Asian Americans feel a lack of belonging and safety, national surveys find

Four in five Asian Americans don’t feel they truly belong in the United States, while more than half don’t feel safe in public places, a national survey found.

Such sentiments are stirred by discrimination, a continuing rise in anti-Asian hate crimes, lingering stereotypes and a lack of representation in prominent places, respondents said, with many reporting they felt unsafe or didn’t truly belong in places ranging from their schools and workplaces to their own neighborhoods.

“To live in a country where you don’t feel like you belong and don’t feel safe is really concerning,” said Norman Chen, CEO of The Asian American Foundation, the Washington, D.C.-based organization that commissioned the survey, taken earlier this year.

Current events contribute to stress

The foundation’s STAATUS Index report, its third annual survey examining American attitudes about Asian Americans and Pacific Islanders, gathered responses from 5,235 U.S. residents aged 16 and older.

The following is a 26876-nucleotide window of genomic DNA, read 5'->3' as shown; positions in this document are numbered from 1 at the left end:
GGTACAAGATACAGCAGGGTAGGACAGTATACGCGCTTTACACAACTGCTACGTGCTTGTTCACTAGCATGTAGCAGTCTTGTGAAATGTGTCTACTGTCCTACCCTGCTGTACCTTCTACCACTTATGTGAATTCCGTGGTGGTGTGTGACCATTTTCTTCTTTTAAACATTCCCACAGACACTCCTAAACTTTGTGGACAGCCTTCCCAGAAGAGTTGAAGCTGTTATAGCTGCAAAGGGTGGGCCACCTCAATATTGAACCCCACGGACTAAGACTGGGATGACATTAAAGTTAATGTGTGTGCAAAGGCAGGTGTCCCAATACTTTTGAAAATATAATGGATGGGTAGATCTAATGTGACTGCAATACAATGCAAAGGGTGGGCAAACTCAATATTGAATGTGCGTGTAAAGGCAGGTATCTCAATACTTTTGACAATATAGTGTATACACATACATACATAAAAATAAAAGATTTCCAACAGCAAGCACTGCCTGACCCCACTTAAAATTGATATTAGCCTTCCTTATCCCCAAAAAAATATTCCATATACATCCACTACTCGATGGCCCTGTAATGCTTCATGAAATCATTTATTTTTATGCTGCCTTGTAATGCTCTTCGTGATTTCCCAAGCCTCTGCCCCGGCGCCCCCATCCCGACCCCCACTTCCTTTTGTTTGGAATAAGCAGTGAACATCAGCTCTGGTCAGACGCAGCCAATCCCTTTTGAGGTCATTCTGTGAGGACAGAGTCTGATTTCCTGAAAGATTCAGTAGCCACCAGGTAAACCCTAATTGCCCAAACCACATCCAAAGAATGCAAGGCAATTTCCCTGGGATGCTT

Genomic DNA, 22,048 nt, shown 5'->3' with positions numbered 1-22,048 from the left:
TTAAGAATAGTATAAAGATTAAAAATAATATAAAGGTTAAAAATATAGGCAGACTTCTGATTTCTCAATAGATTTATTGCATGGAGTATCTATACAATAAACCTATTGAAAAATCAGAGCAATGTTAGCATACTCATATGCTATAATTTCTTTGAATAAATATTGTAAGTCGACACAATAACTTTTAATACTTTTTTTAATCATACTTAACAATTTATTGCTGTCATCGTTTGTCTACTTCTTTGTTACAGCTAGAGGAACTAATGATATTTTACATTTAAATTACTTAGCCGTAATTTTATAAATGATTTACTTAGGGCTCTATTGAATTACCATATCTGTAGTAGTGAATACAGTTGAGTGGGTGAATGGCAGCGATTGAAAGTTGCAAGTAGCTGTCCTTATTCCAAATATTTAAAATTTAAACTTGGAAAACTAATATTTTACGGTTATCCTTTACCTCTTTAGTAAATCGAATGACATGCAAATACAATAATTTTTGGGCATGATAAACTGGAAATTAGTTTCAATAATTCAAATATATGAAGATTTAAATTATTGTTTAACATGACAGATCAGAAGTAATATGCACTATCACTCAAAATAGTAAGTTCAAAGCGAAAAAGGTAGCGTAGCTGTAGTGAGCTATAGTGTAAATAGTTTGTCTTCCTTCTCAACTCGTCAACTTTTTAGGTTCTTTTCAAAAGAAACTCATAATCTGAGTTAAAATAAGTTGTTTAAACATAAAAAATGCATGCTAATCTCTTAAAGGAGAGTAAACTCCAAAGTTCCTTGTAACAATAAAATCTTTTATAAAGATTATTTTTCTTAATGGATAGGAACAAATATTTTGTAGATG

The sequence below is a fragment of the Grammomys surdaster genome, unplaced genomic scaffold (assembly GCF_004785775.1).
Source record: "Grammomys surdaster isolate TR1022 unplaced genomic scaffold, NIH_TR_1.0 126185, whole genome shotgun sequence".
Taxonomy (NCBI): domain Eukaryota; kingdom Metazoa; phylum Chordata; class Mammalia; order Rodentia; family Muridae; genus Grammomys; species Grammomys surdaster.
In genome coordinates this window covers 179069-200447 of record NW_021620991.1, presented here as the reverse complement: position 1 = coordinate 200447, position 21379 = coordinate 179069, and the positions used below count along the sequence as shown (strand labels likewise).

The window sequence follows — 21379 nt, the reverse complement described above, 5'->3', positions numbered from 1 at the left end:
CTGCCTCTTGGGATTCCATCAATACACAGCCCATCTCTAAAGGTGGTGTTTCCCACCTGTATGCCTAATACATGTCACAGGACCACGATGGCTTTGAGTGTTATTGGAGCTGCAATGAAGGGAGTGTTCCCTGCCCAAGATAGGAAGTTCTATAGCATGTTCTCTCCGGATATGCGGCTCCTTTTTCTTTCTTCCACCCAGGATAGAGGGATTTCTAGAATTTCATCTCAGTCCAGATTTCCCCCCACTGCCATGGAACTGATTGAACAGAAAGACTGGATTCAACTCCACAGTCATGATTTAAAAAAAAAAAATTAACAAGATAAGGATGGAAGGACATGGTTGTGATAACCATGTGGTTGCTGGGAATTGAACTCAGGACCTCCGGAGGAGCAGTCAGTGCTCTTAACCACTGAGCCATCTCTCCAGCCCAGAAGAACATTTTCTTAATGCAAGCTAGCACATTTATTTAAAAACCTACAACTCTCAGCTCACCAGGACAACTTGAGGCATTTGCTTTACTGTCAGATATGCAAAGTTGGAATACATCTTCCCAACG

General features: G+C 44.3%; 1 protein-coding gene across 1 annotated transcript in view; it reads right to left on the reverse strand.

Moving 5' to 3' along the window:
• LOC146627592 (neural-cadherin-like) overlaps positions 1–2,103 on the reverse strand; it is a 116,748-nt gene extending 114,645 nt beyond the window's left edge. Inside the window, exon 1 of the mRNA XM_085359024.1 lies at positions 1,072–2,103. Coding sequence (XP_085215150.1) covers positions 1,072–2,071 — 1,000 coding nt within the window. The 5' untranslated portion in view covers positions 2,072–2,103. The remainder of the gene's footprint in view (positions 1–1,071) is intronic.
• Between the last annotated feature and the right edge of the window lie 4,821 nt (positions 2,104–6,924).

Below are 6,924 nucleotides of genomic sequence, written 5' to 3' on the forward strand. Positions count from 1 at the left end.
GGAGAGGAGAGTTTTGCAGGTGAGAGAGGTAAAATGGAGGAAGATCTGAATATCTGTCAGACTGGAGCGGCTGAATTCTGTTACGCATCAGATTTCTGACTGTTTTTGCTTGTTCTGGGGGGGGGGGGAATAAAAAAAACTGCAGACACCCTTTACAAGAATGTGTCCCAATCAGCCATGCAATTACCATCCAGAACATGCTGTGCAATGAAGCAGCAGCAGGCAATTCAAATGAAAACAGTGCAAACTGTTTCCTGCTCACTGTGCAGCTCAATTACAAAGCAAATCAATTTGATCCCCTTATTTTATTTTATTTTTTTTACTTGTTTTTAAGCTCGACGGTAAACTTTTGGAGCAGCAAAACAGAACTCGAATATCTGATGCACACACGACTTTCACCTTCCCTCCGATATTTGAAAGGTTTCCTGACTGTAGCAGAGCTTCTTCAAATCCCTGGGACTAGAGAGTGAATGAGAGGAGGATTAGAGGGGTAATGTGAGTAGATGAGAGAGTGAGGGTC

“Over the last several years, there have definitely been a lot of world events contributing to stressors for the Asian American and Pacific Islander community,” said Janie Jun, director of strategic initiatives for the blended therapy program at Lyra Health, based in Burlingame, California. “Disparities across all minority groups has become apparent, and cultural and systemic barriers are coming more to light. What’s different is that the AAPI community is being more vocal about it.”

Dallas police Chief Eddie Garcia, left, speaks to reporters about a recent shooting as senior corporal Soo Kim stands by during a news conference at police headquarters headquarters in Dallas, Tuesday, May 17, 2022. The girlfriend of a man arrested in Dallas in a shooting that wounded three women in a Koreatown hair salon told police he had been admitted to health facilities because he was having delusions about Asian Americans, according to an arrest warrant affidavit. (AP Photo/LM Otero)